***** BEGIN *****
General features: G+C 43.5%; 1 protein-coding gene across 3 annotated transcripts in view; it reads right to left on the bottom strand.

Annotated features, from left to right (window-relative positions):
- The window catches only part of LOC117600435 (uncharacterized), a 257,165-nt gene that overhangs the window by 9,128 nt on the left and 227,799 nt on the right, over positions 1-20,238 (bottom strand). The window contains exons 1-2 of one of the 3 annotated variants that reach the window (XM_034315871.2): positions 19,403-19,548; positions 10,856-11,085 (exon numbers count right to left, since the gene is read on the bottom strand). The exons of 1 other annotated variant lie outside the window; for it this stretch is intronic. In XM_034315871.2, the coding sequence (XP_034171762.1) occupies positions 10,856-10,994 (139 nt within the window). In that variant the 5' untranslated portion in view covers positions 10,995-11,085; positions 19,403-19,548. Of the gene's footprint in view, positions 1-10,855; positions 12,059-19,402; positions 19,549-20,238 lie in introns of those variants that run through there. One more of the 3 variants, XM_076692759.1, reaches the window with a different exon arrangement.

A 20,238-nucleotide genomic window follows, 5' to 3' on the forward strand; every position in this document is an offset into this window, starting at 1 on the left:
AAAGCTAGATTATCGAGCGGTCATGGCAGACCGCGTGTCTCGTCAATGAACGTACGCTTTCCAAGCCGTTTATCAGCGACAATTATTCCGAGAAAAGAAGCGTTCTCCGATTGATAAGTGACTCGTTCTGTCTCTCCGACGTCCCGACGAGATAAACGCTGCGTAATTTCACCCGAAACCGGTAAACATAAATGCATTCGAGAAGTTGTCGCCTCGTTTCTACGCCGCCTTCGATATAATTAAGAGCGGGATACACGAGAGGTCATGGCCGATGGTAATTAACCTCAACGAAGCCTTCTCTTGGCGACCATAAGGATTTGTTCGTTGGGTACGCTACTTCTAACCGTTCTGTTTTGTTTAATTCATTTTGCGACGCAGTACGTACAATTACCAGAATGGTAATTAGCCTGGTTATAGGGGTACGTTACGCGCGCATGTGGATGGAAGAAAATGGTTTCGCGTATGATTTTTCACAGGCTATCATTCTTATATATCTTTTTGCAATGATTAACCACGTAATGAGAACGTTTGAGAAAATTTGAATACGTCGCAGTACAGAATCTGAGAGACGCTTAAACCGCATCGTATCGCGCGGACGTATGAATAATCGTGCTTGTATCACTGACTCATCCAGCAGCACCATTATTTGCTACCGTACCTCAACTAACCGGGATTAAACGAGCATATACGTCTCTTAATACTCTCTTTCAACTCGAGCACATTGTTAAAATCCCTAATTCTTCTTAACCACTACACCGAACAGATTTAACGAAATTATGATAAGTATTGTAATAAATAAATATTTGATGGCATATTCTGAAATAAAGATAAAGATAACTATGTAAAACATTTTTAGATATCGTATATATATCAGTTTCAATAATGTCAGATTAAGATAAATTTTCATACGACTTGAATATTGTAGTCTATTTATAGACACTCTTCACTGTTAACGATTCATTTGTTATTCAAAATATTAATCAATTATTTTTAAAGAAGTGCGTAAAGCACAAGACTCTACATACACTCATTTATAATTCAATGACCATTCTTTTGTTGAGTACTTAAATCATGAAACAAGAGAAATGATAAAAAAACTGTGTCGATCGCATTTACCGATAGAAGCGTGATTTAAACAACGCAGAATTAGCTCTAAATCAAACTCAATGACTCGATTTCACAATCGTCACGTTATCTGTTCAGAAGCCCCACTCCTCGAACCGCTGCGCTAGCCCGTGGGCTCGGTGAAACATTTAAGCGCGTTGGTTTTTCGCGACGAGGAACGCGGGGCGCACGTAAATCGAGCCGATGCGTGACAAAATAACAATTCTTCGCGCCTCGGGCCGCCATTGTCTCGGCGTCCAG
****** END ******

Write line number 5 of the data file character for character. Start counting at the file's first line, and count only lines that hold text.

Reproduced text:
AAAGCTAGATTATCGAGCGGTCATGGCAGACCGCGTGTCTCGTCAATGAACGTACGCTTTCCAAGCCGTTTATCAGCGACAATTATTCCGAGAAAAGAAGCGTTCTCCGATTGATAAGTGACTCGTTCTGTCTCTCCGACGTCCCGACGAGATAAACGCTGCGTAATTTCACCCGAAACCGGTAAACATAAATGCATTCGAGAAGTTGTCGCCTCGTTTCTACGCCGCCTTCGATATAATTAAGAGCGGGATACACGAGAGGTCATGGCCGATGGTAATTAACCTCAACGAAGCCTTCTCTTGGCGACCATAAGGATTTGTTCGTTGGGTACGCTACTTCTAACCGTTCTGTTTTGTTTAATTCATTTTGCGACGCAGTACGTACAATTACCAGAATGGTAATTAGCCTGGTTATAGGGGTACGTTACGCGCGCATGTGGATGGAAGAAAATGGTTTCGCGTATGATTTTTCACAGGCTATCATTCTTATATATCTTTTTGCAATGATTAACCACGTAATGAGAACGTTTGAGAAAATTTGAATACGTCGCAGTACAGAATCTGAGAGACGCTTAAACCGCATCGTATCGCGCGGACGTATGAATAATCGTGCTTGTATCACTGACTCATCCAGCAGCACCATTATTTGCTACCGTACCTCAACTAACCGGGATTAAACGAGCATATACGTCTCTTAATACTCTCTTTCAACTCGAGCACATTGTTAAAATCCCTAATTCTTCTTAACCACTACACCGAACAGATTTAACGAAATTATGATAAGTATTGTAATAAATAAATATTTGATGGCATATTCTGAAATAAAGATAAAGATAACTATGTAAAACATTTTTAGATATCGTATATATATCAGTTTCAATAATGTCAGATTAAGATAAATTTTCATACGACTTGAATATTGTAGTCTATTTATAGACACTCTTCACTGTTAACGATTCATTTGTTATTCAAAATATTAATCAATTATTTTTAAAGAAGTGCGTAAAGCACAAGACTCTACATACACTCATTTATAATTCAATGACCATTCTTTTGTTGAGTACTTAAATCATGAAACAAGAGAAATGATAAAAAAACTGTGTCGATCGCATTTACCGATAGAAGCGTGATTTAAACAACGCAGAATTAGCTCTAAATCAAACTCAATGACTCGATTTCACAATCGTCACGTTATCTGTTCAGAAGCCCCACTCCTCGAACCGCTGCGCTAGCCCGTGGGCTCGGTGAAACATTTAAGCGCGTTGGTTTTTCGCGACGAGGAACGCGGGGCGCACGTAAATCGAGCCGATGCGTGACAAAATAACAATTCTTCGCGCCTCGGGCCGCCATTGTCTCGGCGTCCAG